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Pennsylvania: Redistricting Claims Another Victim as Holden Falls to Cartwright

Rep. Tim Holden (above) will not return for an 11th term after losing to Matt Cartwright in a primary tonight. (Tom Williams/CQ Roll Call)
Rep. Tim Holden (above) will not return for an 11th term after losing to Matt Cartwright in a primary tonight. (Tom Williams/CQ Roll Call)

Updated 11:26 p.m. | A decade after Rep. Tim Holden (Pa.) beat the odds in a redistricting cycle by defeating a GOP colleague, the Blue Dog lost a Democratic primary tonight as a result of the decennial redrawing process.

Attorney Matt Cartwright easily defeated Holden in the redrawn 17th district, making him the second incumbent to lose re-election this cycle without being defeated by another Member. With 80 percent of the vote counted, Cartwright led 59 percent to 41 percent.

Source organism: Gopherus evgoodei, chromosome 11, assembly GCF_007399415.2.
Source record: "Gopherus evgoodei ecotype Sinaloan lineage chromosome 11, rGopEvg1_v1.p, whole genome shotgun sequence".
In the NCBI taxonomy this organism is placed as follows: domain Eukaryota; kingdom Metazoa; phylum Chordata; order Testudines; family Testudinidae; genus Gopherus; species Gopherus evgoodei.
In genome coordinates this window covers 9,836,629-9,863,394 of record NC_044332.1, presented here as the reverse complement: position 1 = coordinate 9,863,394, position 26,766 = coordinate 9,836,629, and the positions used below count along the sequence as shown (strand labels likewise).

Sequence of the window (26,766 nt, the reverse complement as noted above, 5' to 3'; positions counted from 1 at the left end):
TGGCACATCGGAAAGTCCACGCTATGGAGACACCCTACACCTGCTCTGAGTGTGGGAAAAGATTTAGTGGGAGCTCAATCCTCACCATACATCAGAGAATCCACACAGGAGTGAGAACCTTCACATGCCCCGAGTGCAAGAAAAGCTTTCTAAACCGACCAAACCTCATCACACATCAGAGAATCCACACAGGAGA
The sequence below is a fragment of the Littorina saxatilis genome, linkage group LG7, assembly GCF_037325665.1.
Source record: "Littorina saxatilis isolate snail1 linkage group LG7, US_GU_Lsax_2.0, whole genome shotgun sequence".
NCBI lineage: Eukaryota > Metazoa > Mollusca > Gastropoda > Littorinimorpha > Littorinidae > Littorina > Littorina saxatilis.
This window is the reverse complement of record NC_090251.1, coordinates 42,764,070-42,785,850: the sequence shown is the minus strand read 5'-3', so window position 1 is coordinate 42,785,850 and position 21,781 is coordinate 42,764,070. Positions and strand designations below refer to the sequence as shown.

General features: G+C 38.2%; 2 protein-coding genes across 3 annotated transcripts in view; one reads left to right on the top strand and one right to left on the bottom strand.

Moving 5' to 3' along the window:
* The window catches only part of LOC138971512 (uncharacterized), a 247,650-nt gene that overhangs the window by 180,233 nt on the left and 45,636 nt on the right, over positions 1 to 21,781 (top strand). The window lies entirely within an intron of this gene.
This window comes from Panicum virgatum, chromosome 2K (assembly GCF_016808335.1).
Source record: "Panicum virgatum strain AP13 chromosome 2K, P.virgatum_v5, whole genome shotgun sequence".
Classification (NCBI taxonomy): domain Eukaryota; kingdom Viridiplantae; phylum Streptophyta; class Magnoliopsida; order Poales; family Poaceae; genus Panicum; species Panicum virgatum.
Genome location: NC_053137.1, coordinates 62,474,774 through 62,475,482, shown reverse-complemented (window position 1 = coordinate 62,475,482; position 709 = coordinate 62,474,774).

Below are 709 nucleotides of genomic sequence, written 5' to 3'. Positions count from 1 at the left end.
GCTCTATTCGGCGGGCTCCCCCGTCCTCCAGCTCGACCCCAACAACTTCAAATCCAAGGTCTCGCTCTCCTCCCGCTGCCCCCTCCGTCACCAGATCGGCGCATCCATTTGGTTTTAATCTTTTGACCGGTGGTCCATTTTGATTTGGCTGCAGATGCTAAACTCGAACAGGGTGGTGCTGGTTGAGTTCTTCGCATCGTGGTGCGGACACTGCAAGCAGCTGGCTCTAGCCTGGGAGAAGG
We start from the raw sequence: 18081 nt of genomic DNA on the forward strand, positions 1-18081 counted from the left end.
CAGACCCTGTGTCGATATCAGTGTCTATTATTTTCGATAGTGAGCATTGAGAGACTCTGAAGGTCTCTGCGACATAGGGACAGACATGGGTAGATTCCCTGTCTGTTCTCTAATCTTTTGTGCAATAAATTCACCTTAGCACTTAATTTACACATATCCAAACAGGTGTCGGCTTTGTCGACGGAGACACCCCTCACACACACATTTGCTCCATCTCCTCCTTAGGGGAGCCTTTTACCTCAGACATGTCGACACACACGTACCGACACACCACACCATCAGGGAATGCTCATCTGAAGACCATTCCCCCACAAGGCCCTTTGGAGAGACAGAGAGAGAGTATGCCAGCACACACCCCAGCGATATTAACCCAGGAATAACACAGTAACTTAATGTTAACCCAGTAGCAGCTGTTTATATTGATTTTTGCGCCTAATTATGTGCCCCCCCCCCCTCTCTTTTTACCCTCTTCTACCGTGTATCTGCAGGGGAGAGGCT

When Republicans redrew the Congressional map late last year, they stretched Holden’s district into the northeast corner of the state, packing in the Democratic strongholds of Wilkes-Barre and Scranton. As a result, Holden sought re-election in a district that included almost 80 percent new turf for the 20-year incumbent.

In addition to spending some of his personal wealth on the race, Cartwright is a well-known personality in Pennsylvania’s twin cities. He appeared five days a week on a local news show to offer legal advice for the past seven years, plus his law firm aired commercials in the Scranton media market for more than a decade.

     Updated 11:26 p.m.

Cartwright spent almost $400,000 of his own money to fund his first bid for elected office. His cash plus large ad buys from outside groups, including the League of Conservation Voters and the Campaign for Primary Accountability super PAC, meant Holden was outspent in the primary. The two groups together spent more than $400,000 to defeat Holden.

Over the past decade Holden has been viewed as politically invincible as he has easily held a reliably Republican district. It was a district drawn to favor then-Rep. George Gekas (R) in 2002, but Holden came from behind to pull out a victory.

The redrawn 17th district is a safe Democratic seat, and Cartwright will be the next Member of Congress elected to represent it in all likelihood.

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